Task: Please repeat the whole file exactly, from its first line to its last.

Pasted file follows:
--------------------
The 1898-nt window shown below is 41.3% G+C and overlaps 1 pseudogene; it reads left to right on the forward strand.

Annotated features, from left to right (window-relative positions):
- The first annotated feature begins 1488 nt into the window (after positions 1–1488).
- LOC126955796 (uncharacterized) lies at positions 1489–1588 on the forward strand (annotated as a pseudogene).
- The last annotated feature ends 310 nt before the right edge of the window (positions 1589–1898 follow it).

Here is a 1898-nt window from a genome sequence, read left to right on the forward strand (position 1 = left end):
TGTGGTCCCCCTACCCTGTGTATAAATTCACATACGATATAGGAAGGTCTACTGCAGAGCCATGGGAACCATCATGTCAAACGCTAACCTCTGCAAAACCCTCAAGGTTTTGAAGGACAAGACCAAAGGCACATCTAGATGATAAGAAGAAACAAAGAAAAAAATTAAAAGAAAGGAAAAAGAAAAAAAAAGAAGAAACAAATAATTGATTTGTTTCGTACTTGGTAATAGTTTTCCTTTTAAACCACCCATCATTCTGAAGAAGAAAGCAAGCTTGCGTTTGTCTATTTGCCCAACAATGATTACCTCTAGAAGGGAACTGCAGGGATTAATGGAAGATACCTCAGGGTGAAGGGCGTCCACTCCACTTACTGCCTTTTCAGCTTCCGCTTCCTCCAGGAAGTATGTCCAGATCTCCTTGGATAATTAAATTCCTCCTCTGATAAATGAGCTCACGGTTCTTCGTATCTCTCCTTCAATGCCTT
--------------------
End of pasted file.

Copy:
The 1898-nt window shown below is 41.3% G+C and overlaps 1 pseudogene; it reads left to right on the forward strand.

Annotated features, from left to right (window-relative positions):
- The first annotated feature begins 1488 nt into the window (after positions 1–1488).
- LOC126955796 (uncharacterized) lies at positions 1489–1588 on the forward strand (annotated as a pseudogene).
- The last annotated feature ends 310 nt before the right edge of the window (positions 1589–1898 follow it).

Here is a 1898-nt window from a genome sequence, read left to right on the forward strand (position 1 = left end):
TGTGGTCCCCCTACCCTGTGTATAAATTCACATACGATATAGGAAGGTCTACTGCAGAGCCATGGGAACCATCATGTCAAACGCTAACCTCTGCAAAACCCTCAAGGTTTTGAAGGACAAGACCAAAGGCACATCTAGATGATAAGAAGAAACAAAGAAAAAAATTAAAAGAAAGGAAAAAGAAAAAAAAAGAAGAAACAAATAATTGATTTGTTTCGTACTTGGTAATAGTTTTCCTTTTAAACCACCCATCATTCTGAAGAAGAAAGCAAGCTTGCGTTTGTCTATTTGCCCAACAATGATTACCTCTAGAAGGGAACTGCAGGGATTAATGGAAGATACCTCAGGGTGAAGGGCGTCCACTCCACTTACTGCCTTTTCAGCTTCCGCTTCCTCCAGGAAGTATGTCCAGATCTCCTTGGATAATTAAATTCCTCCTCTGATAAATGAGCTCACGGTTCTTCGTATCTCTCCTTCAATGCCTT